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11-22-2015, 07:12 PM   #1
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Is pixel shift really that tricky/difficult

I was reading through this thread about tripods to use with the K-3 II and it seems that some people are having a fair amount of difficulty getting good images using pixel shift. Instead of derailing that thread since it was about tripods mostly, I figured I would start a new one.

So, are most people finding it difficult to get good PS images? I will probably be getting a K-3 II here soon so I cannot speak from my own experiences. For those that are successful, obviously a steady tripod is key but are there other tricks that you are finding? As one person in that other thread mentions, they are struggling taking pictures indoors which really seems like it must be something other than the tripod. Still though, it shouldn't be that difficult, should it?

11-22-2015, 07:41 PM   #2
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No, I don't think it should be That difficult.
As the one who has been "struggling", I won't add any more at the moment, and wait and hear from others on this.

Cheers,
Terry
11-22-2015, 07:53 PM   #3
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QuoteOriginally posted by colonel00 Quote
I was reading through this thread about tripods to use with the K-3 II and it seems that some people are having a fair amount of difficulty getting good images using pixel shift. Instead of derailing that thread since it was about tripods mostly, I figured I would start a new one.

So, are most people finding it difficult to get good PS images? I will probably be getting a K-3 II here soon so I cannot speak from my own experiences. For those that are successful, obviously a steady tripod is key but are there other tricks that you are finding? As one person in that other thread mentions, they are struggling taking pictures indoors which really seems like it must be something other than the tripod. Still though, it shouldn't be that difficult, should it?
A steady setup, perfectly still subject, and self-timer or (preferable) remote should do the trick indoors. Very long shutter speeds will of course increase the risk of blur.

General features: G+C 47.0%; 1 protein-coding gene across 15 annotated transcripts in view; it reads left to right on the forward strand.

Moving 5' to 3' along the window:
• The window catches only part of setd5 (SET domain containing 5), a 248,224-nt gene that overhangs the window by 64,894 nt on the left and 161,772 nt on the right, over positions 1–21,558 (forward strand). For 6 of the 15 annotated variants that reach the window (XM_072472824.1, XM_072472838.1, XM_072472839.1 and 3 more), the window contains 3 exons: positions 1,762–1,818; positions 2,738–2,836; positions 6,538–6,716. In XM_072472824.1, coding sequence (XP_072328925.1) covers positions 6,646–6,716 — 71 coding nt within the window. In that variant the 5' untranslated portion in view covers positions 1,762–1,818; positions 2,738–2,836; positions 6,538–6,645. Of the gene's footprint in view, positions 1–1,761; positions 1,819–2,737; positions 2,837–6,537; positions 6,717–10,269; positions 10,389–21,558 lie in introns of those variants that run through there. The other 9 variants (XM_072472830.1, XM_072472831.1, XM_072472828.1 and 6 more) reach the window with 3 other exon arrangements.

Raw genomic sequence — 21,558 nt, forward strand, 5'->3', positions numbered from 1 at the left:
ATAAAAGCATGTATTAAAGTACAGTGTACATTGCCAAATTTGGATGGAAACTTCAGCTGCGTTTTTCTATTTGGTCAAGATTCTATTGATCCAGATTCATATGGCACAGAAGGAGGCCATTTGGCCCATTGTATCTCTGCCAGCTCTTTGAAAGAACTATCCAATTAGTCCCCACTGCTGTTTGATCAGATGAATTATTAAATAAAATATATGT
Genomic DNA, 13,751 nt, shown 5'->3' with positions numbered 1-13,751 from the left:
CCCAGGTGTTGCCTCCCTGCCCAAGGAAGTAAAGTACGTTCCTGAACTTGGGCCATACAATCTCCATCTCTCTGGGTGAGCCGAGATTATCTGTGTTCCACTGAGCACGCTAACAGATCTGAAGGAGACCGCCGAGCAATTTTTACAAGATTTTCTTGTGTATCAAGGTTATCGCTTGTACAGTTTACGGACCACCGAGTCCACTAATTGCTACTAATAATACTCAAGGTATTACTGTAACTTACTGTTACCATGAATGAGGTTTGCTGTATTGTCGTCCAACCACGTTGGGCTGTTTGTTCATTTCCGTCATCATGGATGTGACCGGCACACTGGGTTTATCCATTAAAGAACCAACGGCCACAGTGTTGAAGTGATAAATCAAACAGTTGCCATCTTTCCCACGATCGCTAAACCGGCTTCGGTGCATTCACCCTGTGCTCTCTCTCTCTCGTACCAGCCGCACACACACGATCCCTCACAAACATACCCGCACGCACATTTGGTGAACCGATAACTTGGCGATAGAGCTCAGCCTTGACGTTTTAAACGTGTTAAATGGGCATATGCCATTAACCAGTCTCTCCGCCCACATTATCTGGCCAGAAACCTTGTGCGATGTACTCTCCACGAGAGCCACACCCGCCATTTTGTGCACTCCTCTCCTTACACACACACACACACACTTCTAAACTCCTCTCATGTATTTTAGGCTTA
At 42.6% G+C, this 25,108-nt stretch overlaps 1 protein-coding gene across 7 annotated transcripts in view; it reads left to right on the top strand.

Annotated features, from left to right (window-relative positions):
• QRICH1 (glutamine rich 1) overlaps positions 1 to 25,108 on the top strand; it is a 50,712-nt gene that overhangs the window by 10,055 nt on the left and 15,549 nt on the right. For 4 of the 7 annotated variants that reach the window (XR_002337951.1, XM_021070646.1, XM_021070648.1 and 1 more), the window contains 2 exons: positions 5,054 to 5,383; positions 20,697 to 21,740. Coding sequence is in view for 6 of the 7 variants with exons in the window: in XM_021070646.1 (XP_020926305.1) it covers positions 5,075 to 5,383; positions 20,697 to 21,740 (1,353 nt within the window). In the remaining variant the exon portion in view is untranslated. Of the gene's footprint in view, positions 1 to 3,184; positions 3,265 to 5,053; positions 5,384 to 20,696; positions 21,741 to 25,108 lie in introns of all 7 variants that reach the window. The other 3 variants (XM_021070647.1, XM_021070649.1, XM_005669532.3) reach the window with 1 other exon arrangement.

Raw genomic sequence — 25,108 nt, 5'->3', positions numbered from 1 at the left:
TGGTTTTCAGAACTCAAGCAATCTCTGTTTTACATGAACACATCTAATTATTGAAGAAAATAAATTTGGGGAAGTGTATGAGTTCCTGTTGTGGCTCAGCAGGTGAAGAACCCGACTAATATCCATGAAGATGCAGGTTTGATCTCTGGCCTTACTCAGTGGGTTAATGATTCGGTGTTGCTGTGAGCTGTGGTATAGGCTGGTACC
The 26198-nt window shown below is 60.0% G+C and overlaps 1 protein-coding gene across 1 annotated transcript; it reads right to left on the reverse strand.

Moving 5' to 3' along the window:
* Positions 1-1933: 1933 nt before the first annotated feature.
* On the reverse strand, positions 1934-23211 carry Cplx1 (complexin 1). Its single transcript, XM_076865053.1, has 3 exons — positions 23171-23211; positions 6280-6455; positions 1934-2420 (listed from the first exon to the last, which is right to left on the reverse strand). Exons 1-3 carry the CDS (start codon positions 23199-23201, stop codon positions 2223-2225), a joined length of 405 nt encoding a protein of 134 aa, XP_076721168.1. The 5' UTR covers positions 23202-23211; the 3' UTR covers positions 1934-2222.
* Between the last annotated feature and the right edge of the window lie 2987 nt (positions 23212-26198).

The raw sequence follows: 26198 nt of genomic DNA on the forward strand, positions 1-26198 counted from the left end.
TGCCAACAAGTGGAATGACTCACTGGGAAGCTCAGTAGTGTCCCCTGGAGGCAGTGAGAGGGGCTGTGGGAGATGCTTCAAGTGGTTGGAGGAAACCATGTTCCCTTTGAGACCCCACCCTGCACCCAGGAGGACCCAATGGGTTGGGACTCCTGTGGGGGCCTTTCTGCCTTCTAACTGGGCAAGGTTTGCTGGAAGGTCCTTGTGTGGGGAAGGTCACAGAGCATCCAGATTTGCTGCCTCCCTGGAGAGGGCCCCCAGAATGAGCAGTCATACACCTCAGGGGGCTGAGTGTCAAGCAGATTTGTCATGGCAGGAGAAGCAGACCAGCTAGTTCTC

Another tip: stand perfectly still during the exposure; don't move around as it could shake the whole setup.

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11-22-2015, 08:00 PM   #4
Ole
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The camera must be 100% steady while the four individual images making up the pixel shift image are being shot and the subject must be perfectly still. No tripod, no luck.

A part of the reason is that there is quite a delay between the four exposures. So even if you shoot at, say 1/2000s, the four images will stretch over perhaps as much as half a second in time and you stand no chance of keeping the camera steady for that long.

Pixel shift won't get truly useful until the four exposures can be made with no break in between.

As of now pixel shift is great for product photography only. Colors are cleaner and more saturated and edges become razor sharp.

More detail is to be found in our review.

11-24-2015, 11:59 AM   #5
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It isn't difficult, per se, to use pixel shift. You hit the shutter button, the camera takes four exposures, and you are done.
The tricky part for me is finding the right application of this function. I was surprised how little camera AND subject motion is required to ruin a shot. I think for still life, architecture and macro applications (not handheld insect macro unless you are working with a frozen or dead bug) it is wonderful.
12-06-2015, 01:42 AM - 2 Likes   #6
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QuoteOriginally posted by Ole Quote
Pixel shift won't get truly useful until the four exposures can be made with no break in between.

As of now pixel shift is great for product photography only. Colors are cleaner and more saturated and edges become razor sharp.

More detail is to be found in our review.


As a photographer who is using the pixel shift function for 90% of my landscape shots, I kinda disagree that it's for "product photography only."


And pixel shift has been extremely useful even with the break in between. Though I do agree it will get more useful as the break gets shorter.


As for landscapes I think now the key is specular highlights. Don't take landscapes that have those and you will be fine. (And most of mine don't.) i.e. there just are not a lot of sharp reflections during magic orange hour. And so pixel shift has been working a treat. At least for me.


I ABSOLUTELY LOVE having a camera and LTD lenses that are sometimes as small as a m4/3 system and yet get results that rival Nikon's D810. THAT's punching above your weight class for sure!


If the consensus is forming on Pixel shift in the K3II is that it's limited in use to the point of not being useable, I think I need to make a video... As I find myself using it more and more.
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